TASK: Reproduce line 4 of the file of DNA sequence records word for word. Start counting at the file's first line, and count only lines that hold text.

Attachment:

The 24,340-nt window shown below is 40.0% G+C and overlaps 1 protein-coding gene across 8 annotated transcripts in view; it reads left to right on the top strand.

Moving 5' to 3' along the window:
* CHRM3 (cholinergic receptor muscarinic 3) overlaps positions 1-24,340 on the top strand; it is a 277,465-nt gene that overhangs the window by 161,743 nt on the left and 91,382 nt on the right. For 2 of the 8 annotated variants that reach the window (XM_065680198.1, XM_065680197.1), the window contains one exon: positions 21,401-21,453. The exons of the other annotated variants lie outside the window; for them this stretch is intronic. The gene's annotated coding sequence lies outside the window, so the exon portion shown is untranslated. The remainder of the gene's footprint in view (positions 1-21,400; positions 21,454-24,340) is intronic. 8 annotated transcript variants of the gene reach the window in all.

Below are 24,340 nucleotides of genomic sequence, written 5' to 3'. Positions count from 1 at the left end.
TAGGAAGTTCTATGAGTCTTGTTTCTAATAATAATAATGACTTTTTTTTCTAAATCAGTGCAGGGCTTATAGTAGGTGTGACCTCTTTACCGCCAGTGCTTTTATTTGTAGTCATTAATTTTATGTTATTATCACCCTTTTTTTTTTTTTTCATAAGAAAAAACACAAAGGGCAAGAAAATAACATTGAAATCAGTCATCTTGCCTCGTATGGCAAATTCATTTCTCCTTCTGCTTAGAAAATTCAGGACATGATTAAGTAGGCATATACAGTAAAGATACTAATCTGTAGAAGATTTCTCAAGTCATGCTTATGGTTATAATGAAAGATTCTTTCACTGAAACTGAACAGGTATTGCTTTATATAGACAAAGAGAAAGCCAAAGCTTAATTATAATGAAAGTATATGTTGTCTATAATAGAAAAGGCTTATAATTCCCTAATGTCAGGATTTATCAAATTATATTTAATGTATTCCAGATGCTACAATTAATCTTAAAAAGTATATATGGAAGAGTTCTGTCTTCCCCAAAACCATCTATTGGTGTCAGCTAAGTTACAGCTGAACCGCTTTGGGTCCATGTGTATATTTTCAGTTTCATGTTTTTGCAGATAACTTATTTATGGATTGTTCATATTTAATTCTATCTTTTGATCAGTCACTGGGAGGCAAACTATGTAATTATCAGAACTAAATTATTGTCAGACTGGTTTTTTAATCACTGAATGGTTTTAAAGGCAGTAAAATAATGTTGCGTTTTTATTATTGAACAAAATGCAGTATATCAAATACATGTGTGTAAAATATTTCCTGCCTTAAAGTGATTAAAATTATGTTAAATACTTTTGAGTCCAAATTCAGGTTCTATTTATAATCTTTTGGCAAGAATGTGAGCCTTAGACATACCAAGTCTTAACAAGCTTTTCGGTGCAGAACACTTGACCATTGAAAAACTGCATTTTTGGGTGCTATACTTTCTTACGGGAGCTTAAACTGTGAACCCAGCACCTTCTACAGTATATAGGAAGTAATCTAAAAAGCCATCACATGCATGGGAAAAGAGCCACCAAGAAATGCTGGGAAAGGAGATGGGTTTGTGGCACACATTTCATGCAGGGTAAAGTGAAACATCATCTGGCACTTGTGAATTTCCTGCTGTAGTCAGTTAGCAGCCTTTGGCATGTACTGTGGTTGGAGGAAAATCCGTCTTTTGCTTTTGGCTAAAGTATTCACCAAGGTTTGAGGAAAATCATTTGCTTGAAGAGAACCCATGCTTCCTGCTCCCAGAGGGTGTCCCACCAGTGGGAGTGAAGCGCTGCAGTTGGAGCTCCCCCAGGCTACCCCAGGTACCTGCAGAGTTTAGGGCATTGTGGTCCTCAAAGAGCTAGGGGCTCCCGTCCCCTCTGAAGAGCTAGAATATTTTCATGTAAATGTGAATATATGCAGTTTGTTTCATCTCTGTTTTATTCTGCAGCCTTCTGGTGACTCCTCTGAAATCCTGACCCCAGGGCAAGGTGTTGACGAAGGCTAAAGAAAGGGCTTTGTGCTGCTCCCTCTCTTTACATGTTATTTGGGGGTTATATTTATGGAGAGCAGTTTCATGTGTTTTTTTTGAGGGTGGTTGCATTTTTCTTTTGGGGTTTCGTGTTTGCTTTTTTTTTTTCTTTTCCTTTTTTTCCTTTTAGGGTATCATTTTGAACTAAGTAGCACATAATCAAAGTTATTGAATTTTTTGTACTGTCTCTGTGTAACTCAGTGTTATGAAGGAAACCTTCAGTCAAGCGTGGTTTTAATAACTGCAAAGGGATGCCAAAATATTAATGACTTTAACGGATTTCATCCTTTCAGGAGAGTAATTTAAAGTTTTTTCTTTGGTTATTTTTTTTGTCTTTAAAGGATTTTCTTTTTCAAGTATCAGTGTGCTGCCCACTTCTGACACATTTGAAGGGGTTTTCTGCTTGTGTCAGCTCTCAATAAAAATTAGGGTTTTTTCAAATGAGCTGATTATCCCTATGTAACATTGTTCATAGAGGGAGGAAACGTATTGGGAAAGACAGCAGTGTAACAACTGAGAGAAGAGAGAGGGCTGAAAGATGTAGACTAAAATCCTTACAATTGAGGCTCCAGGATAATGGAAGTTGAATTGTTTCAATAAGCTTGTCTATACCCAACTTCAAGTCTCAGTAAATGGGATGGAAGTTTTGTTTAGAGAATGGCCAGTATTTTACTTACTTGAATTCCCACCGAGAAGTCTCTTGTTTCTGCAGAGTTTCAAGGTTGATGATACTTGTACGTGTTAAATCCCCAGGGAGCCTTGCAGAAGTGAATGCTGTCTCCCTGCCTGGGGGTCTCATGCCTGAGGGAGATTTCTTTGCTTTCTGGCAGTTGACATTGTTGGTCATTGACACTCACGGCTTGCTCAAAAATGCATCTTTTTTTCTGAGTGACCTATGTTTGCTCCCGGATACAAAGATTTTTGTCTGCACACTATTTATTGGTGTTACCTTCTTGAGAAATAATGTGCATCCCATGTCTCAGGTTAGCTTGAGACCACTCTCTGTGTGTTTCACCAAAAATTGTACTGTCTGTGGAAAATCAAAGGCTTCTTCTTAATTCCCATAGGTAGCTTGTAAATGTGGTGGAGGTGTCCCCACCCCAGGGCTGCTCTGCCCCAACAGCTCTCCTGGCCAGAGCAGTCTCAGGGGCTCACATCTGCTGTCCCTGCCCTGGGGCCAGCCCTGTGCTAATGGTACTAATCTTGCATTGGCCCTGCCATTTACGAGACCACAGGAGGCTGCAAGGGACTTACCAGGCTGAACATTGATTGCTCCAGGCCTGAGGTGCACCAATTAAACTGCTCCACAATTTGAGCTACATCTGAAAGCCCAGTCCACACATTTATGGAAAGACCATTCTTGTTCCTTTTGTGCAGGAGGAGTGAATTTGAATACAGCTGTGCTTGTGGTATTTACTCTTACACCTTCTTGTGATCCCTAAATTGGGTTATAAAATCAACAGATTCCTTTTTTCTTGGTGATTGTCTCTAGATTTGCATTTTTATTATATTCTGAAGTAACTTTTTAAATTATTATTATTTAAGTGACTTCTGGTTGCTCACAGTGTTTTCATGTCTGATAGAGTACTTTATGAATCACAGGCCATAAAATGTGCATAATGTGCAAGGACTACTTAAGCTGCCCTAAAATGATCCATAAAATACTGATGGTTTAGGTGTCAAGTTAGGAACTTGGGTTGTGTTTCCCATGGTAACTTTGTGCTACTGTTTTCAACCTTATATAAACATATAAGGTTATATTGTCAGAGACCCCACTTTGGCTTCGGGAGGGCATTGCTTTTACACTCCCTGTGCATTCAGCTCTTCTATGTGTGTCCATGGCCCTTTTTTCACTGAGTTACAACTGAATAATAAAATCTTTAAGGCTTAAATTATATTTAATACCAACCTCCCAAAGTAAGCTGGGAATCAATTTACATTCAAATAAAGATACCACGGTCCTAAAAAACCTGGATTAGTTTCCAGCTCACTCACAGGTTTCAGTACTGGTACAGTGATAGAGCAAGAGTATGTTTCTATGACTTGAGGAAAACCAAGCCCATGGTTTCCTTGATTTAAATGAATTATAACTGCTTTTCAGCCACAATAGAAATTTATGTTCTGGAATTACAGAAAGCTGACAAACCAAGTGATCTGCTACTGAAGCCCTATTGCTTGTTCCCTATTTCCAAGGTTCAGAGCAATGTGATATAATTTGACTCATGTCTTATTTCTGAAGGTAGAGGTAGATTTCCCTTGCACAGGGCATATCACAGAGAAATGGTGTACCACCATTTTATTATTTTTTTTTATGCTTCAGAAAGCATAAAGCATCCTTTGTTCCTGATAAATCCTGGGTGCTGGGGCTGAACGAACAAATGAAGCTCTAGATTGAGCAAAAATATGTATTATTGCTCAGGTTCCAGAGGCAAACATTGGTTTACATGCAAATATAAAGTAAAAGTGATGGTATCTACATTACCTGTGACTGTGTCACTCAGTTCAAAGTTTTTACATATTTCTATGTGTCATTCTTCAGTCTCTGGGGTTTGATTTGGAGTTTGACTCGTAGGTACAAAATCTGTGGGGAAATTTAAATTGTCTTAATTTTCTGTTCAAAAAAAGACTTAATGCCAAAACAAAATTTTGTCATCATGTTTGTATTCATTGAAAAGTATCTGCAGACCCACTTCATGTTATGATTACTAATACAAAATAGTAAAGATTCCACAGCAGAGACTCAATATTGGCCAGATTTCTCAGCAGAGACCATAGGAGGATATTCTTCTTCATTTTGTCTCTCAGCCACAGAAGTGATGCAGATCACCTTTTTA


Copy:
Below are 24,340 nucleotides of genomic sequence, written 5' to 3'. Positions count from 1 at the left end.